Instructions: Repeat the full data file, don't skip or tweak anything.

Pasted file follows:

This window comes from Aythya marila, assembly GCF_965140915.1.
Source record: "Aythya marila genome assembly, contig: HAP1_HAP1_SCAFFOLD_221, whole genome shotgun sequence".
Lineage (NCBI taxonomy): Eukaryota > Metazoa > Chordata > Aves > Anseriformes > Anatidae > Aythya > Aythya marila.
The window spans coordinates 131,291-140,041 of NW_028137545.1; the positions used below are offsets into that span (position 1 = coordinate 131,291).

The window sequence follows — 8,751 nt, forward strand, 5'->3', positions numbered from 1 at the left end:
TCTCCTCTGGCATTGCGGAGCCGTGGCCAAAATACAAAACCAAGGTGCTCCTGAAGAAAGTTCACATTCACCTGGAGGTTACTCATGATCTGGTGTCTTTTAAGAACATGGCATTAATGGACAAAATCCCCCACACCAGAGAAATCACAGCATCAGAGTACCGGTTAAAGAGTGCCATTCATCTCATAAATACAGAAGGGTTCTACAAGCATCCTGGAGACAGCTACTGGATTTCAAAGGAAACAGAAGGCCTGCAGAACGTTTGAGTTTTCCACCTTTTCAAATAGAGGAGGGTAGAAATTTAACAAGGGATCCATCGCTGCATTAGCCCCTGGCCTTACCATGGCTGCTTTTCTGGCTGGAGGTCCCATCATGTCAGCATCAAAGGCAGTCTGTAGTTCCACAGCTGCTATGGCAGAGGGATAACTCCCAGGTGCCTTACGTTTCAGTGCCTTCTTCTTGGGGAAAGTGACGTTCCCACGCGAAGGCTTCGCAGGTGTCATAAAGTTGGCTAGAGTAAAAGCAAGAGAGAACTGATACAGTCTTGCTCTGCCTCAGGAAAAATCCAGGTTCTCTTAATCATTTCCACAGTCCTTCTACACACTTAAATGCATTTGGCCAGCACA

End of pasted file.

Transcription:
This window comes from Aythya marila, assembly GCF_965140915.1.
Source record: "Aythya marila genome assembly, contig: HAP1_HAP1_SCAFFOLD_221, whole genome shotgun sequence".
Lineage (NCBI taxonomy): Eukaryota > Metazoa > Chordata > Aves > Anseriformes > Anatidae > Aythya > Aythya marila.
The window spans coordinates 131,291-140,041 of NW_028137545.1; the positions used below are offsets into that span (position 1 = coordinate 131,291).

The window sequence follows — 8,751 nt, forward strand, 5'->3', positions numbered from 1 at the left end:
TCTCCTCTGGCATTGCGGAGCCGTGGCCAAAATACAAAACCAAGGTGCTCCTGAAGAAAGTTCACATTCACCTGGAGGTTACTCATGATCTGGTGTCTTTTAAGAACATGGCATTAATGGACAAAATCCCCCACACCAGAGAAATCACAGCATCAGAGTACCGGTTAAAGAGTGCCATTCATCTCATAAATACAGAAGGGTTCTACAAGCATCCTGGAGACAGCTACTGGATTTCAAAGGAAACAGAAGGCCTGCAGAACGTTTGAGTTTTCCACCTTTTCAAATAGAGGAGGGTAGAAATTTAACAAGGGATCCATCGCTGCATTAGCCCCTGGCCTTACCATGGCTGCTTTTCTGGCTGGAGGTCCCATCATGTCAGCATCAAAGGCAGTCTGTAGTTCCACAGCTGCTATGGCAGAGGGATAACTCCCAGGTGCCTTACGTTTCAGTGCCTTCTTCTTGGGGAAAGTGACGTTCCCACGCGAAGGCTTCGCAGGTGTCATAAAGTTGGCTAGAGTAAAAGCAAGAGAGAACTGATACAGTCTTGCTCTGCCTCAGGAAAAATCCAGGTTCTCTTAATCATTTCCACAGTCCTTCTACACACTTAAATGCATTTGGCCAGCACA